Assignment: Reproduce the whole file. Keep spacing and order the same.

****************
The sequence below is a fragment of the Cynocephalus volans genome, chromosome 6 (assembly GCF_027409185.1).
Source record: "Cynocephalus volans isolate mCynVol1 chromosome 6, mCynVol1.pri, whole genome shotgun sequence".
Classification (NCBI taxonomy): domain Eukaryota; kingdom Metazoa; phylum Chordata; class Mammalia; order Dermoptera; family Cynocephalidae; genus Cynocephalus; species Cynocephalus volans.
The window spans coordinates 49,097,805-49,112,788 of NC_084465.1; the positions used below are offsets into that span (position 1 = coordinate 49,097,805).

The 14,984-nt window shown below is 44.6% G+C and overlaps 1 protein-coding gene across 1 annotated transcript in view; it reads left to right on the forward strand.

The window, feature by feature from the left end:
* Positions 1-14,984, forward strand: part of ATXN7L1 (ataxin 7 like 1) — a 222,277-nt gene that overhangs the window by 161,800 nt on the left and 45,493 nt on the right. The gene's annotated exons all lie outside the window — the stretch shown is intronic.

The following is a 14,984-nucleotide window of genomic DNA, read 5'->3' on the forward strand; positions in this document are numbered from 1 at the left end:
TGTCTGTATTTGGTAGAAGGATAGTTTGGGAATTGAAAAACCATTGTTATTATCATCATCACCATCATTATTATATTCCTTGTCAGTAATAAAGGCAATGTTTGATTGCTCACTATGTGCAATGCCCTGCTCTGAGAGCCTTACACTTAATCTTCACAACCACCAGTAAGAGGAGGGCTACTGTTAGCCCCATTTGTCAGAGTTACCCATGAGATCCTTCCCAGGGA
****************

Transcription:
The sequence below is a fragment of the Cynocephalus volans genome, chromosome 6 (assembly GCF_027409185.1).
Source record: "Cynocephalus volans isolate mCynVol1 chromosome 6, mCynVol1.pri, whole genome shotgun sequence".
Classification (NCBI taxonomy): domain Eukaryota; kingdom Metazoa; phylum Chordata; class Mammalia; order Dermoptera; family Cynocephalidae; genus Cynocephalus; species Cynocephalus volans.
The window spans coordinates 49,097,805-49,112,788 of NC_084465.1; the positions used below are offsets into that span (position 1 = coordinate 49,097,805).

The 14,984-nt window shown below is 44.6% G+C and overlaps 1 protein-coding gene across 1 annotated transcript in view; it reads left to right on the forward strand.

The window, feature by feature from the left end:
* Positions 1-14,984, forward strand: part of ATXN7L1 (ataxin 7 like 1) — a 222,277-nt gene that overhangs the window by 161,800 nt on the left and 45,493 nt on the right. The gene's annotated exons all lie outside the window — the stretch shown is intronic.

The following is a 14,984-nucleotide window of genomic DNA, read 5'->3' on the forward strand; positions in this document are numbered from 1 at the left end:
TGTCTGTATTTGGTAGAAGGATAGTTTGGGAATTGAAAAACCATTGTTATTATCATCATCACCATCATTATTATATTCCTTGTCAGTAATAAAGGCAATGTTTGATTGCTCACTATGTGCAATGCCCTGCTCTGAGAGCCTTACACTTAATCTTCACAACCACCAGTAAGAGGAGGGCTACTGTTAGCCCCATTTGTCAGAGTTACCCATGAGATCCTTCCCAGGGA